Photography – In Focus with Alan Campbell

In the midst of festival season it’s lovely to see some gig photos from smaller, more intimate venues. Photographer Alan Campbell has a knack for capturing the atmosphere of these events as well as shooting the striking Scottish countryside around his home…

(Header shot: Stock Manager)

I first got into photography around 10 years ago after attending a few workshops with an excellent photographer called Brian Sweeney. I’m fortunate that I live in Central Scotland, as there’s so much beautiful scenery, wildlife and culture nearby to photograph.

A local music and arts venue in Stirling called the Tolbooth is one of my favourite venues.  The venue hosts a diverse range of music, comedy, spoken word, art exhibitions and classes/workshops.  It’s well worth a visit and you can find their upcoming schedule of events here. 

Left: December 91  Right: Ross Fairweather & Annie Booth  Below: Withered Hand

Above: Emme Woods  Below: The Van T’s / CRPNTR

Kenny Bates from the Tolbooth, in particular, has been phenomenal by putting on so many cool gigs, either in the Tolbooth or in other unusual locations in the Stirling area.  I’ve included a few photos from some of those gigs here.

Left: Be Charlotte  Right: Constant Follower

A couple of other beautiful locations in my local area include the University of Stirling and the Ochil Hills. The views are simply stunning and no matter what time of year it is, there’s always a scenic view.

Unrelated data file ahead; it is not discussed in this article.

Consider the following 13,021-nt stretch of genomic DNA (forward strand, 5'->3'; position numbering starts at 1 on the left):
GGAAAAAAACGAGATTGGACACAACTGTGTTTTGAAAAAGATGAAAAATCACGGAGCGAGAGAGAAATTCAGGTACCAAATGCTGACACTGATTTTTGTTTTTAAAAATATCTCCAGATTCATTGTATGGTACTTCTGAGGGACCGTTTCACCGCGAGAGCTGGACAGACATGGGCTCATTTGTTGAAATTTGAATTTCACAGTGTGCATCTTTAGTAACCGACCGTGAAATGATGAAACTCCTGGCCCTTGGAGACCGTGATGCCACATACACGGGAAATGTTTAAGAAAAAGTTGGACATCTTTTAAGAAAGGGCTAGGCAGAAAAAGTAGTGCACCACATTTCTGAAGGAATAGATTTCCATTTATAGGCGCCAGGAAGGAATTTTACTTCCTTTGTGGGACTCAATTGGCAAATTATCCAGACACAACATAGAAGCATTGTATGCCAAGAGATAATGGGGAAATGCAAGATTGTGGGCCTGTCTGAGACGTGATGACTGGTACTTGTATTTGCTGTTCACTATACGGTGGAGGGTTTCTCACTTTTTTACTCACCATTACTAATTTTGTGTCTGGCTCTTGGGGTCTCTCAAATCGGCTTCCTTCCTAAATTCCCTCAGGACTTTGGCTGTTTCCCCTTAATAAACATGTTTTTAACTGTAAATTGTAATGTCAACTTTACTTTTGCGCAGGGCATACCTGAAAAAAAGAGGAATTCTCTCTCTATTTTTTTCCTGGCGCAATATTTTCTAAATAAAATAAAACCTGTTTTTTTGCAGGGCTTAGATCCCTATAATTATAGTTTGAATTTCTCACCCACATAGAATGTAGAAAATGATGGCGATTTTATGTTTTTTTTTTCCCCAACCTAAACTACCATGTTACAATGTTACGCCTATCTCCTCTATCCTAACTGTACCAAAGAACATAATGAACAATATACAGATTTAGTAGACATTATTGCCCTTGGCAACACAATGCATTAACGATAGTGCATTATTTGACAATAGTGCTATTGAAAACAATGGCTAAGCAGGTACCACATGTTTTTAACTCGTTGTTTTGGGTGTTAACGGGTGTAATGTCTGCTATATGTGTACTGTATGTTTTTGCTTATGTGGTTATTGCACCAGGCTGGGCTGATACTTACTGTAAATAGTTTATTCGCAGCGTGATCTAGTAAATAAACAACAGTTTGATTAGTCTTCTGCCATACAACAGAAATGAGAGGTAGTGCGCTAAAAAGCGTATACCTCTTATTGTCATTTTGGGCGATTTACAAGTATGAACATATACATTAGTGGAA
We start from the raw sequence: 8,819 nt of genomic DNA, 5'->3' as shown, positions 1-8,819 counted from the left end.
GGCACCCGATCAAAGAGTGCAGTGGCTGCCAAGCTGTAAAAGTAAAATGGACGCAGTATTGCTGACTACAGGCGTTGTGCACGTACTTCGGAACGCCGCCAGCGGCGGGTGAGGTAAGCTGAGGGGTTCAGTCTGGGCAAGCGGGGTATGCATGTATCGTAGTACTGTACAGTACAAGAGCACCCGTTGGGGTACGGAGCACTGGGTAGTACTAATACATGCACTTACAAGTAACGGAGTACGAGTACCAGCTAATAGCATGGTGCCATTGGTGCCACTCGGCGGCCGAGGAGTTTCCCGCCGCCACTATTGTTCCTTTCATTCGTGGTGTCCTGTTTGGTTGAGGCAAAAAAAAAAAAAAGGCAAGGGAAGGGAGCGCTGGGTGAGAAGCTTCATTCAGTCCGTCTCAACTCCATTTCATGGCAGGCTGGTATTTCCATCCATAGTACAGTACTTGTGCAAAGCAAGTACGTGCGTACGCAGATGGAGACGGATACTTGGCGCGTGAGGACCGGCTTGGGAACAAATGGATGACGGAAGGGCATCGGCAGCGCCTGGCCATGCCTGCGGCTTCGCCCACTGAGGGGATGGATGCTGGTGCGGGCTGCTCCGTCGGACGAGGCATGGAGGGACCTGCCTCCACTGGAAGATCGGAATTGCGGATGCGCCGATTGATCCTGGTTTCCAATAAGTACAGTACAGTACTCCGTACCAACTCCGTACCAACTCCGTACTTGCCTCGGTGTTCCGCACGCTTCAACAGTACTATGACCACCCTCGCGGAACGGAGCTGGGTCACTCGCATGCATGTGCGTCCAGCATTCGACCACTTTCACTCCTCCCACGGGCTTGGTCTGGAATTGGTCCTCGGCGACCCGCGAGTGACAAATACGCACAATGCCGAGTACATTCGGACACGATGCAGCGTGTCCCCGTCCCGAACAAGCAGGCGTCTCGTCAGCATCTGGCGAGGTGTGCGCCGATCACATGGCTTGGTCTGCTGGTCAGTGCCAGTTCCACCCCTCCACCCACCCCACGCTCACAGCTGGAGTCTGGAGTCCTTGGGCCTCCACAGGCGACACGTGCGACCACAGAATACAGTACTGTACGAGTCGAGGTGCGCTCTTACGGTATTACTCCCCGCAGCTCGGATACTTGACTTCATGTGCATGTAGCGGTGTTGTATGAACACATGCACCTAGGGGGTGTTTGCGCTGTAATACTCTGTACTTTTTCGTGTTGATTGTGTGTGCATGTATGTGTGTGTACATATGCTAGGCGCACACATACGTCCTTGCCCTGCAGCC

If you’re interested in viewing some more of my photos, please follow my Instagram page – I’m also on Twitter

All photos are taken and copyrighted by Alan. We’ll be featuring more of his gig photography on Breaking Glass in due course – in the meantime, do follow his Instagram posts to see his latest work.

18th July 2019

Festival – 2000 Trees 2019

2000 Trees Festival, Upcote Farm Cheltenham, 11th – 13th July 2019

Picture if you will a farm in rural countryside, transformed into an award winning festival location where you can walk the length of the site in 10 minutes, catching big names and new music, choosing from the best selection of festival food around and taking in the friendliest atmosphere you’re likely to encounter. No need to worry about carrying or losing money as the cashless system works a treat, just have your wristband scanned to pay. Families, fancy dress, diehard punks and metal-heads, they’re all here and they’re all having a brilliant time. You can only imagine the amount of work and preparation that goes on behind the scenes because the team and volunteers at 2000 Trees have thought of everything and everyone – artists, crowd, vendors, security, the whole crew seem to love being here. It’s a beautiful setting and there’s more diversity in the types of music on offer than many people realise.